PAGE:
On 1 February, the Caribbean Utilities Company launched a new version of its Consumer Owned Renewable Energy Programme, known as CORE, offering consumers more money to buy their self-generated power.
By late March, two new customers had signed up for the revamped programme, bringing to five the total number of consumers who have agreed to sell energy produced from solar panels or other renewable energy sources in their homes.
For some home and business owners who have been producing and using their own energy, the new CORE deal is not an attractive one and they insist that it fails to provide an incentive for people to turn to greener energy and to cut back on the amount of diesel burned each year by CUC to produce the vast majority of the Island’s electricity.
CUC, however, says it sees the latest version of CORE as a means by which the use of fossil fuels will be reduced, cleaner energy produced and supplied to consumers, and as one that will provide “significant incentives to consumers who generate energy from renewable sources”.
The premise is straightforward – CUC buys 100 per cent of the energy produced by a consumer, for example, from solar panels or a small windmill for 37 cents per kilowatt hour and sells it back to them for the current retail price, which as of February, when the new CORE arrangement was announced, was 30 cents per kilowatt hour.
Under the previous CORE arrangement, which was introduced in 2009 to much fanfare but garnered a less-than-enthusiastic response from consumers (just three signed up), CUC was buying renewable power from those three customers for 20 cents per kilowatt hour. That price was based on the price of fuel that CUC had avoided using by buying the renewable energy, plus half a cent per kilowatt hour.
The new arrangement has also drawn detractors. In a letter to the Caymanian Compass in March, Sam Small, who initially signed up for the first CORE programme, but then withdrew his application after inspecting the terms more closely, wrote: “Sadly, CORE mark 2 has the same faults as mark 1 because CUC does not want to purchase your extra electricity produced by the renewable generation system; they want to buy all of it and sell it back to you at full rate whether you use it in your house or not.”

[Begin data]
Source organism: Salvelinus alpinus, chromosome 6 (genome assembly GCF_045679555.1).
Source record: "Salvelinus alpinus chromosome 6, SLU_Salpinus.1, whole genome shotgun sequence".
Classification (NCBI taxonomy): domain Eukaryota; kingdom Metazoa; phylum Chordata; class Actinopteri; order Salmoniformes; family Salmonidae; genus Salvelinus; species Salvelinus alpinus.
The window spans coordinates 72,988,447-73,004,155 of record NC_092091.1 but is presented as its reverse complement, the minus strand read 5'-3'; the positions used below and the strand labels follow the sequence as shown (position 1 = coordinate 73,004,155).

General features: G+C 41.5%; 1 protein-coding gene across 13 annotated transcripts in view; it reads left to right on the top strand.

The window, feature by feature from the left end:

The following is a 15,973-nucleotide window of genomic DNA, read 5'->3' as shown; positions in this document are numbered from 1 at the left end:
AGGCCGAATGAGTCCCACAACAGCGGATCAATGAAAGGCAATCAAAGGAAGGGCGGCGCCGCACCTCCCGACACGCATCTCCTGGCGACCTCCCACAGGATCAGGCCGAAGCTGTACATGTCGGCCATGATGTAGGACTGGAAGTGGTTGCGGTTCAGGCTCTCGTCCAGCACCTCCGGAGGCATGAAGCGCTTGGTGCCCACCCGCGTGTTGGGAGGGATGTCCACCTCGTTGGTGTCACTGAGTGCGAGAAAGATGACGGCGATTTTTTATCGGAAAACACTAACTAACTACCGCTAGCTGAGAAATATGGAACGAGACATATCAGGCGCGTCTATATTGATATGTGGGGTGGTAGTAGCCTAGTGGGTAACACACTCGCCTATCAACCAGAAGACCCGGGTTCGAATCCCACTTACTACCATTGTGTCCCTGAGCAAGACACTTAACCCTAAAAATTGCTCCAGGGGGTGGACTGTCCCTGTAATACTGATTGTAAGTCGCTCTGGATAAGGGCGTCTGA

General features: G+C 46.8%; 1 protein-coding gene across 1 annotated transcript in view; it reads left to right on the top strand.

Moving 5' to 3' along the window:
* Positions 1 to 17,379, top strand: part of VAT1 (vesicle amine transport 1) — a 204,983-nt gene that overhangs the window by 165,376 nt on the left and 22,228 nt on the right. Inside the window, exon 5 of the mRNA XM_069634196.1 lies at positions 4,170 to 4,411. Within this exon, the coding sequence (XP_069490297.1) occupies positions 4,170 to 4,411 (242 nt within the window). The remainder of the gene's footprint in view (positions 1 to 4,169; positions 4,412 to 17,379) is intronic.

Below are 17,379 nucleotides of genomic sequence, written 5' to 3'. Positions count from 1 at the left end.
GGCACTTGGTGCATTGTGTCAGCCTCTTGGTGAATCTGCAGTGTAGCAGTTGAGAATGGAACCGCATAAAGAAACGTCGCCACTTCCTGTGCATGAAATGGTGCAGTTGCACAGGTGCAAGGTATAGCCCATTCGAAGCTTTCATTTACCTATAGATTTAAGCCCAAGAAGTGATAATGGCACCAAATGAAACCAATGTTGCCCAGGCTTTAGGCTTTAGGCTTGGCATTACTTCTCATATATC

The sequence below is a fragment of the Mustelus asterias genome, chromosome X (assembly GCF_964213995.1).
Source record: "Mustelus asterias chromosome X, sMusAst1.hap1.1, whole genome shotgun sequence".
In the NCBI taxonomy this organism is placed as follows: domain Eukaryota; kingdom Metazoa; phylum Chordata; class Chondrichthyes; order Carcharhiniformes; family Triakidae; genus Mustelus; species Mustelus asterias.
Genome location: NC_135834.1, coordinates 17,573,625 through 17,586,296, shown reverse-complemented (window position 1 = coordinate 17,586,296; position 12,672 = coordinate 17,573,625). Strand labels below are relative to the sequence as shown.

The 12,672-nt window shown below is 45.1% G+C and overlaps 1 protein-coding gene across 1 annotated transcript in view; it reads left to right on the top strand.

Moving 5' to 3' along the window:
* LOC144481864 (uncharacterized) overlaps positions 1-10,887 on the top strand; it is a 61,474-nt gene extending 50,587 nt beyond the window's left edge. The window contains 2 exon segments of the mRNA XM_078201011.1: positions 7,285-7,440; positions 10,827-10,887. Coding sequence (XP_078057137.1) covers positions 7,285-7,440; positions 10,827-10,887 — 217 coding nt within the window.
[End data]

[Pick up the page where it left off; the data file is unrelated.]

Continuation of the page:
Jim Knapp and Jay Esterbrook, both of whom have been producing their own energy, have also denounced CUC’s latest CORE offering, saying it simply does not provide any incentive for an individual to invest tens of thousands of dollars in solar panels or other renewable energy products.
Esterbrook, who along with his wife Nancy, owns Lighthouse Point condos and dive resort which runs mostly on renewable energy – its air conditioning unit run on electricity provided by CUC. He describes the latest CORE deal as “worthless”, arguing that the 7 cents he makes on selling his power to CUC is likely to disappear as soon as fuel prices go up and CUC starts charging a retail price of more per kilowatt hour than the 37 cents offered to CORE customers.
Under the new CORE agreement, customers sign up for a 20-year-contract. However, customers can opt out of the arrangement by giving five days’ written notice to the utility company.
“It is fixed at 37 cents for 20 years. In 20 years, it might be $1.50 per kilowatt hour. It is a bad deal,” Easterbrook said.
Knapp, who owns a solar-hydrogen-powered home, commented shortly after CUC announced the new CORE arrangement: “A fixed price for energy at 37 cents may sound good now, but when energy costs skyrocket in the years to come, CUC would be guaranteed energy at an extremely low fixed price for years, where the people that invested in renewable energy systems would, in effect, be providing the energy by which CUC is deriving their profits at no increased cost to CUC. In my opinion, the price paid to the renewable energy customers should be tied to a schedule related to the cost of CUC’s generation costs.”
Louis Boucher, deputy managing director of the Electricity Regulatory Authority, says the rate of 37 cents will be re-evaluated at the end of the one-year pilot programme.
Generating one’s own electricity was not even possible in Cayman until 2008. Up until a licence agreement was signed in April 2008, CUC was the only entity that could produce, generate or distribute electricity. Under the 2008 licence, CUC no longer held the monopoly to generate power, but it retained the exclusive right to transmit and distribute power.
Detractors of the new CORE deal argue that it is unfair that CUC will only agree to buy 100 per cent of the power generated by a consumer and vie instead for an arrangement whereby excess power produced by a person or company is purchased by CUC and added to the grid.